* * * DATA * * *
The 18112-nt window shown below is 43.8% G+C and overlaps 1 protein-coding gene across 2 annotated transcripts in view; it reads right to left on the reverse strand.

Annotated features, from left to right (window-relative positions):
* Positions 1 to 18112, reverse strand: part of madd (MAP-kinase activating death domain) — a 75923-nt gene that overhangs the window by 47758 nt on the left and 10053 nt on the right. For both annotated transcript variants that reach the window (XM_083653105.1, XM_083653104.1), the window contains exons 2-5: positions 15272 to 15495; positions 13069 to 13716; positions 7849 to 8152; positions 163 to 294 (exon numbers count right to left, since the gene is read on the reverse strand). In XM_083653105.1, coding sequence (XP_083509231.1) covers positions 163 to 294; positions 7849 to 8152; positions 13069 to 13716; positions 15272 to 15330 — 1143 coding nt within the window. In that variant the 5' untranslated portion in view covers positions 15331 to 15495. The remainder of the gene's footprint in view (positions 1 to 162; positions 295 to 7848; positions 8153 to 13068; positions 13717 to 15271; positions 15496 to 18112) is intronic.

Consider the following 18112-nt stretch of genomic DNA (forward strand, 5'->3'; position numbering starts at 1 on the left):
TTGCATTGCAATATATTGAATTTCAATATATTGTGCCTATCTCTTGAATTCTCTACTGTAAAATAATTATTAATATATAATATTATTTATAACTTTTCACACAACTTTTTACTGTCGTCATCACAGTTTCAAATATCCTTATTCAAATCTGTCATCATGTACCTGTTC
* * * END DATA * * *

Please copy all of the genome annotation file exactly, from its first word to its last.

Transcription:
The 18112-nt window shown below is 43.8% G+C and overlaps 1 protein-coding gene across 2 annotated transcripts in view; it reads right to left on the reverse strand.

Annotated features, from left to right (window-relative positions):
* Positions 1 to 18112, reverse strand: part of madd (MAP-kinase activating death domain) — a 75923-nt gene that overhangs the window by 47758 nt on the left and 10053 nt on the right. For both annotated transcript variants that reach the window (XM_083653105.1, XM_083653104.1), the window contains exons 2-5: positions 15272 to 15495; positions 13069 to 13716; positions 7849 to 8152; positions 163 to 294 (exon numbers count right to left, since the gene is read on the reverse strand). In XM_083653105.1, coding sequence (XP_083509231.1) covers positions 163 to 294; positions 7849 to 8152; positions 13069 to 13716; positions 15272 to 15330 — 1143 coding nt within the window. In that variant the 5' untranslated portion in view covers positions 15331 to 15495. The remainder of the gene's footprint in view (positions 1 to 162; positions 295 to 7848; positions 8153 to 13068; positions 13717 to 15271; positions 15496 to 18112) is intronic.

Consider the following 18112-nt stretch of genomic DNA (forward strand, 5'->3'; position numbering starts at 1 on the left):
TTGCATTGCAATATATTGAATTTCAATATATTGTGCCTATCTCTTGAATTCTCTACTGTAAAATAATTATTAATATATAATATTATTTATAACTTTTCACACAACTTTTTACTGTCGTCATCACAGTTTCAAATATCCTTATTCAAATCTGTCATCATGTACCTGTTC